Norway has decided to open the as yet unexplored Barents Sea near the Russian border for oil and gas exploration.
Below the surface lies unknown riches.
Environmentalists have criticised the move, worried that an oil spill could have a major impact on the fragile Arctic environment.
Norway's fishing industry is also keen to keep the oil firms away from the waters they have fished for centuries.
A ban on exploration in the waters off the all-important Lofoten islands fisheries community will remain.
Norway wants three exploration wells to be drilled during the next two years.
And, perhaps surprisingly, the proposal comes along with tough calls for greater protection of the environment.
"Oil spill protection must be strengthened compared to today's level," Oil and Energy Minister Einar Steensnaes said.
Environmentalists fear for the fragile Arctic environment.
Norway considers itself a relatively green operator in the oil industry, and a widely held view - though not one the government is prepared to air in public - is that its neighbour Russia is less strict with regards to environmental standards.
Opposition to Norway's exploration plans may therefore be deemed futile since Russian exploration in the same region is expected to go ahead regardless.
Thus proponents of Norway's move insist that the smaller country must be involved in order to make sure environmentally friendly technology and protective guidelines are introduced from the start on both sides of the border.
The environmental concerns in their region reach beyond worries about exploration activity in the region.
The Barents Sea could soon become a transit route for supertankers shipping crude oil from Murmansk, the only warm water port on the west coast of Russia, to the US.
Russian oil industry officials have proposed an oil pipeline from Siberia to Murmansk, from where it would take just 9 days for a ship to reach Houston, compared with 32 days from the Middle East.
Russia is keen to raise its share of the US market to 10%, almost on par with Mexico's.
The Americans like the idea too, since this would reduce their dependence on oil shipments from members of the Opec oil producers' cartel.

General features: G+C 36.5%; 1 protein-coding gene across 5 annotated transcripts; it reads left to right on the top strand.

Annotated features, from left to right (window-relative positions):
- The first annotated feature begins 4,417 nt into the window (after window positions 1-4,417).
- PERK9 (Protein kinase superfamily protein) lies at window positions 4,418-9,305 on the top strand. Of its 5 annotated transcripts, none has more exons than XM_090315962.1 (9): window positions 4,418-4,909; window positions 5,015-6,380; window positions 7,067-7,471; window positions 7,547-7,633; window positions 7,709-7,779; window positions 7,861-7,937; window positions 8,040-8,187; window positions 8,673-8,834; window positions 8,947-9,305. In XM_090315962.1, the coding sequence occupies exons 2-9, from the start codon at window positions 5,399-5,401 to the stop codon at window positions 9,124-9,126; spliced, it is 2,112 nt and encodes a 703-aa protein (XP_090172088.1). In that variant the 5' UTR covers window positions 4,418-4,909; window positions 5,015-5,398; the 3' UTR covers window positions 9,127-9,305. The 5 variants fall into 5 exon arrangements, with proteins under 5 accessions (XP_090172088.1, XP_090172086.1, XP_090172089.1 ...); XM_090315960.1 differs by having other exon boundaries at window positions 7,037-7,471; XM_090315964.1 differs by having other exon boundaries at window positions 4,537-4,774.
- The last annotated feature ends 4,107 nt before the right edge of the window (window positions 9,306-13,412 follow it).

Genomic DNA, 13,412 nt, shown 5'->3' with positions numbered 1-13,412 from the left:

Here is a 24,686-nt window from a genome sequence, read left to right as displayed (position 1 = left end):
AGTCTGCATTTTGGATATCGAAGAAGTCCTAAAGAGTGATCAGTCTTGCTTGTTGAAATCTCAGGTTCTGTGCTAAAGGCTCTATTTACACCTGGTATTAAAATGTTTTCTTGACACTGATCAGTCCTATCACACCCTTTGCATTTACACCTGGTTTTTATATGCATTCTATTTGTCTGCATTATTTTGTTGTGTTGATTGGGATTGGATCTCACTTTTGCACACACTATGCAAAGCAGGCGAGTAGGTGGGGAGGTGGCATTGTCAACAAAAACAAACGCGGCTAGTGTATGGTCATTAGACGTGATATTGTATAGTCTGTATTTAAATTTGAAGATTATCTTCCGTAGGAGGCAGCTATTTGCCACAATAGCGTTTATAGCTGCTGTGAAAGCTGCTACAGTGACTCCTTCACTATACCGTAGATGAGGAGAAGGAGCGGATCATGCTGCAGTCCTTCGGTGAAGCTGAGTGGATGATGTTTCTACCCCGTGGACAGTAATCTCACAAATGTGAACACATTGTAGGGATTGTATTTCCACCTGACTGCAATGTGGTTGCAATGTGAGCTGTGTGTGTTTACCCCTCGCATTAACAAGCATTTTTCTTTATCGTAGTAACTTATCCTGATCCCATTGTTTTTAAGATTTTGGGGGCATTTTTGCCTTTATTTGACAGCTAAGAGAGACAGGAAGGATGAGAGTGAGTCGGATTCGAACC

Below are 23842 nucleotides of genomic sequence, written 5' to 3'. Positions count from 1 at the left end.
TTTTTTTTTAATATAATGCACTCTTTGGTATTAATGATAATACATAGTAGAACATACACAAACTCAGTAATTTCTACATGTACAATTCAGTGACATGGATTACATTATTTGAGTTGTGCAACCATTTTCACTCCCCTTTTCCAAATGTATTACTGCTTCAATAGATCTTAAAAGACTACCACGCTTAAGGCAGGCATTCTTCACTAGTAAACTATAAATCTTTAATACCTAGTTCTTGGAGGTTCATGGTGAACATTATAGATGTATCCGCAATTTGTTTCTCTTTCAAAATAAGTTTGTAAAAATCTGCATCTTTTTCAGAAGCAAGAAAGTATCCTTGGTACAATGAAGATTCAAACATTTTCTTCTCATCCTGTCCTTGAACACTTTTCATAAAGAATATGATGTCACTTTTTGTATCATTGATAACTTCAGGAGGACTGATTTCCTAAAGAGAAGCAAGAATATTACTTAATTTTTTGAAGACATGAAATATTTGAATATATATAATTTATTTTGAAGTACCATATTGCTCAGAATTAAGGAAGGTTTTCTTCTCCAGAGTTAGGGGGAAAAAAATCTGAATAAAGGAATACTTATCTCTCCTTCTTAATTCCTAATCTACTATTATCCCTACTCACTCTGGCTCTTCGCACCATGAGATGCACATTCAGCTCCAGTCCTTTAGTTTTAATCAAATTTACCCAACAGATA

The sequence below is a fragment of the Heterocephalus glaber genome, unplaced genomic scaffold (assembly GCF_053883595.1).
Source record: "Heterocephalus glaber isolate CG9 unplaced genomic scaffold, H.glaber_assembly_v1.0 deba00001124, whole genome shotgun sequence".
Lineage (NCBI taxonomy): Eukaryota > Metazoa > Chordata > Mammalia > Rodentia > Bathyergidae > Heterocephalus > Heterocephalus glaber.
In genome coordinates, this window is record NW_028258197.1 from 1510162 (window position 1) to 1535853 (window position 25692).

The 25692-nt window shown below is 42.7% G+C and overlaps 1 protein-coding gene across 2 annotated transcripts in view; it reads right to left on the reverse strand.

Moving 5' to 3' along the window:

A search for oil in the Barents Sea is almost guaranteed to be fruitful, a Norwegian ambassador told BBC News Online.
He insisted he knew this, even though exploration activities have been outlawed for years, because some drilling was carried out by the Russians before the ban was introduced.
The Lofoten islands have fended off the oil industry, for now.
This knowledge has created other complications, the diplomat said.
Russia and Norway do not agree on exactly where the border between the two countries lie, due in part to what he, perhaps subjectively, described as deliberate mapping errors made by the Soviet Union during the Cold War.
Fisheries disputes that were sorted out during the Cold War were far from amicable; this could be worse.
When it comes to lucrative oil wells, shifting the border a few hundred metres either way could be very lucrative for one nation or another, explained the diplomat.
Norway's exploration plans have brought cheer to the sparsely populated region of Finnmark.
Already, Statoil's liquefied natural gas (LNG) field Snohvit has brought thousands of jobs to the region.
But conflict could also be brewing.
The native Sami people on both the Russian and Norwegian side have long laid claim to land and water rights on the mainland.
Some observers expect them to lay claim to a share of the riches of the seas as well.